I Will Guarantee Your Treasury Bonds

I have managed to go since August 20th without mentioning Brett Arends of the Wall Street Journal. It hasn’t been easy, but for 59 posts I have stayed on the wagon. Until now. Arends’ Wednesday column was just too strong a temptation. It had the siren-call title of "Are Your U.S. Treasury Bonds Safe?" How am I supposed to ignore that? I US-Treasury-Smallam only human.

Needless to say, the column lacked a yes/no answer to its headline. Sure, "Standard financial theory defines "the risk-free rate of return" on money as the rate of return you can earn on Treasurys" but this time is different: the government is now in the control of politicians who like to spend money and don’t like to raise taxes.

But as the U.S. government piles borrowing atop more borrowing, it begs a financial question that is not utterly ridiculous: Are your U.S. Treasury bonds safe?


Okay, I have two objections to this. First, when I misuse "begs the question" somebody from the Begs The Question Police points out my error in the comments within hours. Why the walk for Arends?

Second, there is a big difference between a question that is "not utterly ridiculous" and one that doesn’t have an iron-clad obvious answer. "What time is it?" comes to mind.

Treasuries are risk-free because it is essentially inconceivable that the government will not pay them off as promised. In fact, it is simply impossible for the government not to be able to do so. It has the power to invent dollars out of thin air, so if it came to it the government could make good by just printing money. (Those dollars may not be worth anything, but that’s a different problem.)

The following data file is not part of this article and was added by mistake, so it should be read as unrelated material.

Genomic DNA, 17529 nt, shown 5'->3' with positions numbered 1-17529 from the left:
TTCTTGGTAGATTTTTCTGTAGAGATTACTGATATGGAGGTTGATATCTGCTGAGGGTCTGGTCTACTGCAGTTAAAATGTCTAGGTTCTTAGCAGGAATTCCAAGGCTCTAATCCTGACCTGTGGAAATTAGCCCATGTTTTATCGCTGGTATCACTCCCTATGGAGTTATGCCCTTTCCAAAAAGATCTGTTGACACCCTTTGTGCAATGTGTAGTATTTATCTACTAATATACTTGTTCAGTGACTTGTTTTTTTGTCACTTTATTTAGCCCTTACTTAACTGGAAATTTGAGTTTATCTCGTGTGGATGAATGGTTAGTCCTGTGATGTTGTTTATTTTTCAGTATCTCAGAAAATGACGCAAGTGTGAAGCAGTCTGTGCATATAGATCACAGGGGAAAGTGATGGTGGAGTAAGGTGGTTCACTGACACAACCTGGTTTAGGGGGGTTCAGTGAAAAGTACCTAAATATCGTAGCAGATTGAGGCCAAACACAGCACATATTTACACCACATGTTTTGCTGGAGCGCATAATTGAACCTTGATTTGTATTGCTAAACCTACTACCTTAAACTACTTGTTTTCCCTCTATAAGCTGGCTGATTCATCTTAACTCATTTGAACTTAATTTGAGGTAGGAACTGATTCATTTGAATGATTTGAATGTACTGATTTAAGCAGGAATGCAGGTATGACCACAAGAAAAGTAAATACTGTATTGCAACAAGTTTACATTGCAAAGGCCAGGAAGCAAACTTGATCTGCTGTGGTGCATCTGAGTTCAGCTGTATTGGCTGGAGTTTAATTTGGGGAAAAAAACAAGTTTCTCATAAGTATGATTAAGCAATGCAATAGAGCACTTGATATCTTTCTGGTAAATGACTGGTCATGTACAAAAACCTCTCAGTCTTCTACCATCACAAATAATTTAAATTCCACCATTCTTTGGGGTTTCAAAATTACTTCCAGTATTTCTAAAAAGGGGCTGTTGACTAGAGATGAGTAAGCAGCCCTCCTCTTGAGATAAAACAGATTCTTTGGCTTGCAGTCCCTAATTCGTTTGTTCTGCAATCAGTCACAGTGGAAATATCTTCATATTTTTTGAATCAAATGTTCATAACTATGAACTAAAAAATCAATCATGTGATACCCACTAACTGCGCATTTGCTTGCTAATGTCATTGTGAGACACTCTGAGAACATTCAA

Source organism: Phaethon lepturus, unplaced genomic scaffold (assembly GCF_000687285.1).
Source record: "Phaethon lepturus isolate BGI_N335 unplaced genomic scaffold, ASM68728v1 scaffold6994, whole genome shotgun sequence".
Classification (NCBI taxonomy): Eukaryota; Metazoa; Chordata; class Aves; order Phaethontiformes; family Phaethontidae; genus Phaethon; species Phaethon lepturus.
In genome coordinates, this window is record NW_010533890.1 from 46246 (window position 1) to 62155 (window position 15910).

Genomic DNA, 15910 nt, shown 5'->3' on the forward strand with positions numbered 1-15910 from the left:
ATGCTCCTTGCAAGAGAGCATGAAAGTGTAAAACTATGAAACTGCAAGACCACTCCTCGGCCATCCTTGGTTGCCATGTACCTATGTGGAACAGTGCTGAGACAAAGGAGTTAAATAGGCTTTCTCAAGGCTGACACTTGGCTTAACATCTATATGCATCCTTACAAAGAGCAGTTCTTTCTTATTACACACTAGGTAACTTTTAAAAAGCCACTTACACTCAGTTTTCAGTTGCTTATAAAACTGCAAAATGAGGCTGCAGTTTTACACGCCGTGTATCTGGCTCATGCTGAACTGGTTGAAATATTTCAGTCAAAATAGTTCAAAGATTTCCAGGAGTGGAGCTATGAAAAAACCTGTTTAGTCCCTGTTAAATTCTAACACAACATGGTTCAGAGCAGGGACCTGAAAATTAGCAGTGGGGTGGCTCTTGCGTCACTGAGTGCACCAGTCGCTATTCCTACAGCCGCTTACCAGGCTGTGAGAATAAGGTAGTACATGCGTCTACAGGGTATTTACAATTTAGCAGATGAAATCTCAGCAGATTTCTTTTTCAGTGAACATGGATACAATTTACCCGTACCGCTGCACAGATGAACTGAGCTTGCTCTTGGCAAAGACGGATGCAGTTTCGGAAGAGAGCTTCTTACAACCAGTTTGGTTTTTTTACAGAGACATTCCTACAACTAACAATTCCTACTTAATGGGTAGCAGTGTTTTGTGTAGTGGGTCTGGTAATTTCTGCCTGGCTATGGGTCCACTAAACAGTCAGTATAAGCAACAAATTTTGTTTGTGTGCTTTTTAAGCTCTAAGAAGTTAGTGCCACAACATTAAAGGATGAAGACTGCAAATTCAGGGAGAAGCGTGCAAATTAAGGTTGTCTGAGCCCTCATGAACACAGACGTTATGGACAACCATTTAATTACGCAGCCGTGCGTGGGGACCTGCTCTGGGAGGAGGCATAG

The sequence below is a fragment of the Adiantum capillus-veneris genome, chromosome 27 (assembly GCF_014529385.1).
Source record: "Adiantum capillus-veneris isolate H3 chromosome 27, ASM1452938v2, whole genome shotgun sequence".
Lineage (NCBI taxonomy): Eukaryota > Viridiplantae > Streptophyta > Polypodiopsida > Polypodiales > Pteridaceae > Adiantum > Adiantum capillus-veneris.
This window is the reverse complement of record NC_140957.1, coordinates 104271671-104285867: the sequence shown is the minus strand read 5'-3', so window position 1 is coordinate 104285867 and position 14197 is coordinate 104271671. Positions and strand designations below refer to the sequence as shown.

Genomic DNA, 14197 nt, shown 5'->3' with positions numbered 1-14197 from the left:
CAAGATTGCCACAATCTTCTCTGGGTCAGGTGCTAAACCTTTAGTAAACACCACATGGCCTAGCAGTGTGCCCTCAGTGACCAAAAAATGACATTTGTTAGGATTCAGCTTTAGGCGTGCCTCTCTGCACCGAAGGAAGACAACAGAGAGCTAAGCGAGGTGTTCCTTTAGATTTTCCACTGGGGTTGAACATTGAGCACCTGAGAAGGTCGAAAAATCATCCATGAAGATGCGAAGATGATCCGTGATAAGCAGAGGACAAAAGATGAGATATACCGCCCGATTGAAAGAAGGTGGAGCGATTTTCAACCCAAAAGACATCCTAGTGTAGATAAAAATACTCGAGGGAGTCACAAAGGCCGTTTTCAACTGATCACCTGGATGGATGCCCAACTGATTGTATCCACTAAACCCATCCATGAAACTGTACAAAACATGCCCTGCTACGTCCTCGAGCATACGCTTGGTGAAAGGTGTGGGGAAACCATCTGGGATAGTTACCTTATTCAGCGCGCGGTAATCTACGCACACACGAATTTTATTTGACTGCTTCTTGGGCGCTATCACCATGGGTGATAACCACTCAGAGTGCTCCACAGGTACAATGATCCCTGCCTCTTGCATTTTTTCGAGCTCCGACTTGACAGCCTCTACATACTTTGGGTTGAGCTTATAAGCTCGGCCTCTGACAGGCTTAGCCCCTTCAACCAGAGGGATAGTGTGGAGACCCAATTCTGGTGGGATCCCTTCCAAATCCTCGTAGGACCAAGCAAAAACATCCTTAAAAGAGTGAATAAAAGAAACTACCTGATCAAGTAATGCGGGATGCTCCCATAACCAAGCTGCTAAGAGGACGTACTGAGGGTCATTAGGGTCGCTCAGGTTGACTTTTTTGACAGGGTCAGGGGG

Any scenario in which the government defaults is really a repudiation scenario, in which it can pay what it owes but chooses not to. Sort of a strategic default writ large, except that the Feds won’t be handing over any keys to the creditors.

I will admit that such a scenario is conceivable, in the sense that we can invent an imaginable narrative that ends up with a US debt repudiation.  The same is true for scenarios of Earth being invaded by robotic aliens. The government stiffing its creditors would take a Dr. Strangelove-like series of well placed madmen in Washington, and possibly the help of a few villains from early James Bond movies. (The old good ones starring Sean Connery, not the new bad ones starring Vladimir Putin.)

Alas, as I have pointed out in my discussions of lotteries and the like, we all have difficulty dismissing the possibility of anything that we can imagine. Arends based his piece on recent prices for credit default swaps (CDSs) on Treasuries.